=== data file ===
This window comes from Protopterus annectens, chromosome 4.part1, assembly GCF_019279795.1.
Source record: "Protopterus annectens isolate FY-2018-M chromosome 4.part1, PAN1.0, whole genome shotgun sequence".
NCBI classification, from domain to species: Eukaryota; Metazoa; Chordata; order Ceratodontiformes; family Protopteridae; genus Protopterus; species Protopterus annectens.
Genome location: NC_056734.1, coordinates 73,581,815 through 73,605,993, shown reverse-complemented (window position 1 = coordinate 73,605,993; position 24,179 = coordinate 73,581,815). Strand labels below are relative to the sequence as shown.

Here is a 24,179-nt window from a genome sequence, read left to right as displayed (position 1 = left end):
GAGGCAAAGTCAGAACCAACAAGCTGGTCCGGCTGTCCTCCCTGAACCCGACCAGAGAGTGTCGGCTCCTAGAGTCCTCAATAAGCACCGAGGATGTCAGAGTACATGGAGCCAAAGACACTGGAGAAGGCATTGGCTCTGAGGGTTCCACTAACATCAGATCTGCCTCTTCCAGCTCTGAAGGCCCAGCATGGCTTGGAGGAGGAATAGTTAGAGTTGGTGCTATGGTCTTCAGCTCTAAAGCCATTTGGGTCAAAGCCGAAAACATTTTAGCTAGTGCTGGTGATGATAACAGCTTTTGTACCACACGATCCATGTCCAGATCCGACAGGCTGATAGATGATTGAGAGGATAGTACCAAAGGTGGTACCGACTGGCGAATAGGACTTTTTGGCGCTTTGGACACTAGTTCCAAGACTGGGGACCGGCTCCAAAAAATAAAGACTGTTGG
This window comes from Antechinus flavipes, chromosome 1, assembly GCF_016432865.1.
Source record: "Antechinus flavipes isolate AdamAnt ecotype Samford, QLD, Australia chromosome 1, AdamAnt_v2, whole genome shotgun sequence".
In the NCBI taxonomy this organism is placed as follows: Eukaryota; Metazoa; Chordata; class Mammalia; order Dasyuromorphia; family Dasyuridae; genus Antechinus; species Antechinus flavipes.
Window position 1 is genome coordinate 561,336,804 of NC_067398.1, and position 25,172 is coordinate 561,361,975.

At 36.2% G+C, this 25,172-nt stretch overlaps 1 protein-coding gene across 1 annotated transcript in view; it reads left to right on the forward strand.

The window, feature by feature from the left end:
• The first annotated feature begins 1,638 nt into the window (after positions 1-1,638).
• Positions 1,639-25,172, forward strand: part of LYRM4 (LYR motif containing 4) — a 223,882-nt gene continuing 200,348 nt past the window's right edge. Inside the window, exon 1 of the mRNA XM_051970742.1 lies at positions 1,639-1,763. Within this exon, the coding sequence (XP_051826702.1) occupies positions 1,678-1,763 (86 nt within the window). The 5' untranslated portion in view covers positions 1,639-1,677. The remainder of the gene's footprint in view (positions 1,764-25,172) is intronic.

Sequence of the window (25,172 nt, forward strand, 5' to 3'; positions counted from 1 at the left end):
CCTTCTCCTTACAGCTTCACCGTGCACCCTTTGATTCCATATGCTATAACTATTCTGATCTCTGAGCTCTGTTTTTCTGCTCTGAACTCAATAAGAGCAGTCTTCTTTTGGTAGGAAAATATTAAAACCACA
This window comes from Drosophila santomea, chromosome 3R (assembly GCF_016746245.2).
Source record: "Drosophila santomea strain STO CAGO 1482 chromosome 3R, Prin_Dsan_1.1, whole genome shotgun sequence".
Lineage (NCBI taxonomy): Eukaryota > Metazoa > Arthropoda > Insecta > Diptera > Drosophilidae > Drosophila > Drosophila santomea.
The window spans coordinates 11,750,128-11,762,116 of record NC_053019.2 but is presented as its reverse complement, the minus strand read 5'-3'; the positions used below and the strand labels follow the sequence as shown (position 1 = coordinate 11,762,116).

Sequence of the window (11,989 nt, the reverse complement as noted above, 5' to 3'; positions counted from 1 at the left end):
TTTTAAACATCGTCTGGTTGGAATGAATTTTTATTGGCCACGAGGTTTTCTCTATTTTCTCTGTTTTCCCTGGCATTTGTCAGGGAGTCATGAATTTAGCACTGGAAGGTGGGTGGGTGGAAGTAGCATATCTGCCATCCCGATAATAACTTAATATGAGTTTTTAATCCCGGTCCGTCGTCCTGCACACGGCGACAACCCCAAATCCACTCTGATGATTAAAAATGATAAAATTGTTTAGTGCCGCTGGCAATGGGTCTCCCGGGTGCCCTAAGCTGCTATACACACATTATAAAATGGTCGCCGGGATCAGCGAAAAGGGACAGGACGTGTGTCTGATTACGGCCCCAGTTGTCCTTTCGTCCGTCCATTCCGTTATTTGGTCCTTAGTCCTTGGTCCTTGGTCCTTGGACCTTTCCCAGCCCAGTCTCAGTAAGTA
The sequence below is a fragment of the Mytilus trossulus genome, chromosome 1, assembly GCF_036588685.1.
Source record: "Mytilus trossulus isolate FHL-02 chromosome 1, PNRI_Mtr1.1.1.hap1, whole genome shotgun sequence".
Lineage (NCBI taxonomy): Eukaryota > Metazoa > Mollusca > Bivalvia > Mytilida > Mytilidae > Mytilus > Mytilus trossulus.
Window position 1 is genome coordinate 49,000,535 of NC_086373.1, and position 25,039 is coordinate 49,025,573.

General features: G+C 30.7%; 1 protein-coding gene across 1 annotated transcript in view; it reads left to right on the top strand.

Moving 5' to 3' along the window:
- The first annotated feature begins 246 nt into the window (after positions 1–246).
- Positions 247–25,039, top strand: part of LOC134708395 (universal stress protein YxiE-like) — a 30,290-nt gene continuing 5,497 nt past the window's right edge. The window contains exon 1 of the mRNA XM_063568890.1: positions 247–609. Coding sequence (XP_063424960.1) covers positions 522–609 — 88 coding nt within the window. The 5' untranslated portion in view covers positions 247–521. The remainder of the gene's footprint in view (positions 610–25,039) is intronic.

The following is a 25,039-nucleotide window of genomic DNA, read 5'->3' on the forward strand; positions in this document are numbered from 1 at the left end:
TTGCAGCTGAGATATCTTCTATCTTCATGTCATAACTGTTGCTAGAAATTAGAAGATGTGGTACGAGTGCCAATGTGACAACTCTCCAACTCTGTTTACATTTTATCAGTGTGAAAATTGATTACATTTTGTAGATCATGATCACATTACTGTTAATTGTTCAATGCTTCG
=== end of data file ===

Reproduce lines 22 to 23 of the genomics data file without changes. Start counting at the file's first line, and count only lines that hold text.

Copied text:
TTTTAAACATCGTCTGGTTGGAATGAATTTTTATTGGCCACGAGGTTTTCTCTATTTTCTCTGTTTTCCCTGGCATTTGTCAGGGAGTCATGAATTTAGCACTGGAAGGTGGGTGGGTGGAAGTAGCATATCTGCCATCCCGATAATAACTTAATATGAGTTTTTAATCCCGGTCCGTCGTCCTGCACACGGCGACAACCCCAAATCCACTCTGATGATTAAAAATGATAAAATTGTTTAGTGCCGCTGGCAATGGGTCTCCCGGGTGCCCTAAGCTGCTATACACACATTATAAAATGGTCGCCGGGATCAGCGAAAAGGGACAGGACGTGTGTCTGATTACGGCCCCAGTTGTCCTTTCGTCCGTCCATTCCGTTATTTGGTCCTTAGTCCTTGGTCCTTGGTCCTTGGACCTTTCCCAGCCCAGTCTCAGTAAGTA
The sequence below is a fragment of the Mytilus trossulus genome, chromosome 1, assembly GCF_036588685.1.